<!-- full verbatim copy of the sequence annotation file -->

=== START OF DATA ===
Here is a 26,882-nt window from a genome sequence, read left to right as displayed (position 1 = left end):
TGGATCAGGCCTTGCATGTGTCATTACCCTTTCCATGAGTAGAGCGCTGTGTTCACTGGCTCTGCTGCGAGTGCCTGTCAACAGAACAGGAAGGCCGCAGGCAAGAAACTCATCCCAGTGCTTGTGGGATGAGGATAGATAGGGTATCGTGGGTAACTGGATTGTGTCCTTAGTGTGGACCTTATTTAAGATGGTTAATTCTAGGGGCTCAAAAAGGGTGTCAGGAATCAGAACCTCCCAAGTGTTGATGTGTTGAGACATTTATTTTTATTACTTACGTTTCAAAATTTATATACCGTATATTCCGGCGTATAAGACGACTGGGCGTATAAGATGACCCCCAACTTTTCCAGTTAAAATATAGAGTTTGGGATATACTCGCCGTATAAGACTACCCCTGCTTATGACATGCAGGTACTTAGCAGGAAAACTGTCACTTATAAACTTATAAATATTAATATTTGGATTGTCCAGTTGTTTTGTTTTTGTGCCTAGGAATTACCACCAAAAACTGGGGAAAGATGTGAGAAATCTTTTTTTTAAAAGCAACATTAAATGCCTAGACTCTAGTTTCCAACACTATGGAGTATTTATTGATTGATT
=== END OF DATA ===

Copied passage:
Here is a 26,882-nt window from a genome sequence, read left to right as displayed (position 1 = left end):
TGGATCAGGCCTTGCATGTGTCATTACCCTTTCCATGAGTAGAGCGCTGTGTTCACTGGCTCTGCTGCGAGTGCCTGTCAACAGAACAGGAAGGCCGCAGGCAAGAAACTCATCCCAGTGCTTGTGGGATGAGGATAGATAGGGTATCGTGGGTAACTGGATTGTGTCCTTAGTGTGGACCTTATTTAAGATGGTTAATTCTAGGGGCTCAAAAAGGGTGTCAGGAATCAGAACCTCCCAAGTGTTGATGTGTTGAGACATTTATTTTTATTACTTACGTTTCAAAATTTATATACCGTATATTCCGGCGTATAAGACGACTGGGCGTATAAGATGACCCCCAACTTTTCCAGTTAAAATATAGAGTTTGGGATATACTCGCCGTATAAGACTACCCCTGCTTATGACATGCAGGTACTTAGCAGGAAAACTGTCACTTATAAACTTATAAATATTAATATTTGGATTGTCCAGTTGTTTTGTTTTTGTGCCTAGGAATTACCACCAAAAACTGGGGAAAGATGTGAGAAATCTTTTTTTTAAAAGCAACATTAAATGCCTAGACTCTAGTTTCCAACACTATGGAGTATTTATTGATTGATT